leaflet(options = leafletOptions(zoomControl = FALSE)) %>%
  addProviderTiles(providers$Esri.WorldGrayCanvas) %>% #I think this is my favorite basemap these days
  addPolygons(data = counties1$geometry, color = 'black', fillOpacity = 0.05, weight = 1) %>% #Load county shapefiles
  leaflet::addScaleBar(position = 'topleft',scaleBarOptions(metric = FALSE)) %>% #Add Scale Bar to top
  addLabelOnlyMarkers(data = counties1$pt1, label = counties1$county,
                      labelOptions = labelOptions(noHide = T, direction = 'top', textOnly = T)) %>% #County Name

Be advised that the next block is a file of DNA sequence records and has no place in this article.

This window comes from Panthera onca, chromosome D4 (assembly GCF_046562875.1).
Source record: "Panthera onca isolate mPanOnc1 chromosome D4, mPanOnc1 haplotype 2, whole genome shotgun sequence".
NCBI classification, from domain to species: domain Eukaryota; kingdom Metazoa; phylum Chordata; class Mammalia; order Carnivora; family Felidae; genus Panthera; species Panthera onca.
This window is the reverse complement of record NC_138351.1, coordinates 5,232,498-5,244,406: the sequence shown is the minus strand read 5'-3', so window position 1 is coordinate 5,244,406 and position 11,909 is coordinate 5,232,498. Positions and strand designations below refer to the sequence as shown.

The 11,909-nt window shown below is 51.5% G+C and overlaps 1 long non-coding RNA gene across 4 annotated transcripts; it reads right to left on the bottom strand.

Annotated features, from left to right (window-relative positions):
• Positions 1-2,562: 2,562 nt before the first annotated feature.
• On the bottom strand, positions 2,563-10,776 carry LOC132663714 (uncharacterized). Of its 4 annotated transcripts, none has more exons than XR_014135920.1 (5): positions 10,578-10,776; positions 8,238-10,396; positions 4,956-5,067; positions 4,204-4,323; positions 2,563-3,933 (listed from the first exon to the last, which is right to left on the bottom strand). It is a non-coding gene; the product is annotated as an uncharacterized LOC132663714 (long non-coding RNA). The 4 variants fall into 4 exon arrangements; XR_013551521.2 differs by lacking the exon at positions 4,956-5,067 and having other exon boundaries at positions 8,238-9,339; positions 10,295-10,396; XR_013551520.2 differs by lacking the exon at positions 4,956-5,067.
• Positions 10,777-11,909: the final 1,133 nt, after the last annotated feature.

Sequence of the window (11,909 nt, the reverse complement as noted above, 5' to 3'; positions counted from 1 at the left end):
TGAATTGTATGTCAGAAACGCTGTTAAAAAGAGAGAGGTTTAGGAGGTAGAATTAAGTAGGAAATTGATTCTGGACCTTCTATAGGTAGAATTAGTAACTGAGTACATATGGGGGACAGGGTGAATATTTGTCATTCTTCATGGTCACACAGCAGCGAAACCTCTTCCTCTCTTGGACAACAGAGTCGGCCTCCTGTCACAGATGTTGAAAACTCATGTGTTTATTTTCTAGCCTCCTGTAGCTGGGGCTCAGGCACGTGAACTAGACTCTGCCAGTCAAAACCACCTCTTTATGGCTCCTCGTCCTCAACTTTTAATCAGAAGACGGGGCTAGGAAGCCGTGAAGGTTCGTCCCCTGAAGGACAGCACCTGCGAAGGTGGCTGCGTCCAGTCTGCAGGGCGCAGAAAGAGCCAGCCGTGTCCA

addPolylines(data = df1$geom, color = 'green', popup = df1$operator, weight = 1) #Well Locations

Figure 1: Middle Bakken Horizontal Locations

An added little functionality I like is adding a popup to each well that displays various information. Above I just did operator (popup = df1$operator), but later on I’ll get a bit more advanced. So go ahead and click on a well and test it out.


Well Design

One thing I notice when I did the summary stats was that I had quite a few missing proppant columns. While most were from older wells before Frac Focus was collecting data, there are still some newer wells too. So here I am going to make an assumption to fill in missing data, which is not as crazy as you think.

One of the jobs of a data scientist/analyst is to decide which data is important to keep, which is important to exclude, and which data can be estimated knowing general rules of the data. This isn’t an insight on data exploration, but I’ll show one of those techniques here.